Human Decomposition: Effect of Indoor Versus Outdoor Decomposition on the Microbiome of Human Cadavers and Implications for Future Forensic Research
Human Identification from Computed Tomography Derived 3D Models using Part-to-Part Comparison Analysis
Combining LC-MS/MS Product-Ion Scan Technology with GC-MS Analysis to Identify Drugs and Poisons in Postmortem Fluidsand Tissues
Estimating the postmortem interval of human skeletal remains using rapid, inexpensive microbiome tools
Extraction and Quantification of Fentanyl and Metabolites from Complex Biological Matrices to Support Medicolegal Death Investigations
Thousands of law enforcement agencies throughout the United States have adopted conducted energy devices (CEDs) as a safe method to subdue individuals, but are these devices really safe? What policies should agencies adopt to ensure the proper use of this technology? This NIJ Conference Panel discusses the physiological effects of electrical current in the human body caused by CEDs, as well as how this technology can reduce injuries to officers and suspects when appropriate policies and training are followed.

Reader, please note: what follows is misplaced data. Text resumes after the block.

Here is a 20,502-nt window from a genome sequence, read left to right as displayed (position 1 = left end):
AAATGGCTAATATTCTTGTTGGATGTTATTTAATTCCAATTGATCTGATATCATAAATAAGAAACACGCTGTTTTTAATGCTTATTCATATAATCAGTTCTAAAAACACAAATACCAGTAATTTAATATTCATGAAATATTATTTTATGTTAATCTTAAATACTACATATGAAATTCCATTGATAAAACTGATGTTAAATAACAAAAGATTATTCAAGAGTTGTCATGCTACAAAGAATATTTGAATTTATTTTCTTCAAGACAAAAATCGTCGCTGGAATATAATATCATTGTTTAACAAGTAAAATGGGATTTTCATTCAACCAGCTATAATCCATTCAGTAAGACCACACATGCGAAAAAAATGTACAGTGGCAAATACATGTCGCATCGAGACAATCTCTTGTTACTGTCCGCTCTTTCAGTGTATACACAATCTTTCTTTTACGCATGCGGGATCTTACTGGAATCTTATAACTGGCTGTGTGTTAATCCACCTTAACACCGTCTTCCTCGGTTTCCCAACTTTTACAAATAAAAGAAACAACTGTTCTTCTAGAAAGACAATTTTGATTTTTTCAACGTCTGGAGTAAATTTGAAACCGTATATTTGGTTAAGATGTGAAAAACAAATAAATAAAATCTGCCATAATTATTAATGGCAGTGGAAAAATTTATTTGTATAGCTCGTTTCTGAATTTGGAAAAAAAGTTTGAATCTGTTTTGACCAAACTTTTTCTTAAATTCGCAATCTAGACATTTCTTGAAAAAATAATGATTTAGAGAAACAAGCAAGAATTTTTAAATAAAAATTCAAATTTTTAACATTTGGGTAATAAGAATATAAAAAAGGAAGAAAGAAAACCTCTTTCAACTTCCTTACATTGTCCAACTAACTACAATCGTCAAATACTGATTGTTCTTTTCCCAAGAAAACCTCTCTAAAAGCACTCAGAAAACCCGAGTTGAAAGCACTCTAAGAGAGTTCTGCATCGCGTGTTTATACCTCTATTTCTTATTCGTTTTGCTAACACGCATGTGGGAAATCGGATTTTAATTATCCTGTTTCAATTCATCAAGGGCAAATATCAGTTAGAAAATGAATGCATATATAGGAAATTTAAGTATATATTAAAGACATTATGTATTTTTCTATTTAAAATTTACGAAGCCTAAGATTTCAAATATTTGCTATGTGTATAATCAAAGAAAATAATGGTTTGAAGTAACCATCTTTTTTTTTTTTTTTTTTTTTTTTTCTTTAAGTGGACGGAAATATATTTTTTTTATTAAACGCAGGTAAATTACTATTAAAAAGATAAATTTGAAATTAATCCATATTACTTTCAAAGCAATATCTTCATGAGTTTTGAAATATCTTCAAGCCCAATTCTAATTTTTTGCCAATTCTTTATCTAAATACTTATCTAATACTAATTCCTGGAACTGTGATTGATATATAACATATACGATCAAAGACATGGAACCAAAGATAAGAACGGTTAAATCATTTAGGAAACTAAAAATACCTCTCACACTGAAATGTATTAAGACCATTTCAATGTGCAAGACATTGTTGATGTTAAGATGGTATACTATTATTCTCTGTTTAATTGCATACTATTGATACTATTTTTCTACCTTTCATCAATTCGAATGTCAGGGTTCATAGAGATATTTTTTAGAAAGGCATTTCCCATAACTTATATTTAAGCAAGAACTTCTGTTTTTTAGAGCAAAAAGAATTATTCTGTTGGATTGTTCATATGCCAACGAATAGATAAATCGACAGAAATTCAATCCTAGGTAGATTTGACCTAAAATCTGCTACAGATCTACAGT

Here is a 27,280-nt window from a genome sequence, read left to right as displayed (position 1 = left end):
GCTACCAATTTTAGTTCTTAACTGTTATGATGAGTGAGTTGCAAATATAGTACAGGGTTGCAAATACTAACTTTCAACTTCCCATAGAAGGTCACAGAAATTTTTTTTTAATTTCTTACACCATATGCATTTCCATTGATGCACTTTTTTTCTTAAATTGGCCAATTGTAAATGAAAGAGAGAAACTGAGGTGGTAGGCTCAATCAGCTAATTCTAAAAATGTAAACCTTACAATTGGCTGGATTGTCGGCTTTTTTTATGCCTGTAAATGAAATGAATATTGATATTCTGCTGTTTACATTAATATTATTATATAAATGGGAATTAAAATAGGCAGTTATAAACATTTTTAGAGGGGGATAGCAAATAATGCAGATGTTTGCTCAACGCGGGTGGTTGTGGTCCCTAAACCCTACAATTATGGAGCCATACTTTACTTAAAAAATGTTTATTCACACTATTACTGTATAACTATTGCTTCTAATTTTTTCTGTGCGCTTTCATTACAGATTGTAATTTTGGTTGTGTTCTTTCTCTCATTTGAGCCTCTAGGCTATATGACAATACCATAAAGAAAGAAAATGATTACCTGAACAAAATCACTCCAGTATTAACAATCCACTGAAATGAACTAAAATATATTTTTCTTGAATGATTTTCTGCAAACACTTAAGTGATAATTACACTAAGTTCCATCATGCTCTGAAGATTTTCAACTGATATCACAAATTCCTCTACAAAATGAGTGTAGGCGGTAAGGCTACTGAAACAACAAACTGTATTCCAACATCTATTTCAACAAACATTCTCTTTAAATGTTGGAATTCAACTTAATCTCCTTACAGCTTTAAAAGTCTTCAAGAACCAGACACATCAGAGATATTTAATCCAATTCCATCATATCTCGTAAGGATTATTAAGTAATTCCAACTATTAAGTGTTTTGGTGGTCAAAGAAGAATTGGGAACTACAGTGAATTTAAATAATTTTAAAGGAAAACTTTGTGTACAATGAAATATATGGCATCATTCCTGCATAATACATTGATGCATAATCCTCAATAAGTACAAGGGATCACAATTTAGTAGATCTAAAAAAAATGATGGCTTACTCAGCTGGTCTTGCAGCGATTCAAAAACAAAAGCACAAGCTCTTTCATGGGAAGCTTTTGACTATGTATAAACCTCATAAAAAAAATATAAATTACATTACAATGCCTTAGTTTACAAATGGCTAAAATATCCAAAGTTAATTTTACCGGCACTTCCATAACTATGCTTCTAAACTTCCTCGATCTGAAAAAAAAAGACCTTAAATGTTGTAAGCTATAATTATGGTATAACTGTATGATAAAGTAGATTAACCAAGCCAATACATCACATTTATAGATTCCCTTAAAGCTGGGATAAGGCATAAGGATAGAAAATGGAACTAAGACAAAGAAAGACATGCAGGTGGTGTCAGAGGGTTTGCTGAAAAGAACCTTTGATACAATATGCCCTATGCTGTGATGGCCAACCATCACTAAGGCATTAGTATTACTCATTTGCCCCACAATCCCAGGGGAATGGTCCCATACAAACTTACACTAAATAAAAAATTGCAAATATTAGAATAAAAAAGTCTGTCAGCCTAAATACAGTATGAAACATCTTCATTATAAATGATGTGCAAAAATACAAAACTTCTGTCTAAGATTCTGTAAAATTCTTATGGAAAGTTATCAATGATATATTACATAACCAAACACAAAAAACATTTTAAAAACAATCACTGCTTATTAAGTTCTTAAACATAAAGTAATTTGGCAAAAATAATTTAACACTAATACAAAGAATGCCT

Is It Old Age, Abuse or Homicide? Using Forensic Markers and Technology to Detect Elder Abuse and Neglect
Panelists will present results from NIJ-funded studies on bruising and CT scanning and discuss the important role of forensic information and technology in effectively investigating violent crimes against the elderly.
Human remains are treated as a separate and unique type of forensic evidence. An autopsy of the remains is completed to determine the cause and manner of any death that is violent, unusual or untimely. A forensic pathologist will examine the human remains (post-mortem examination) and consider death scene findings.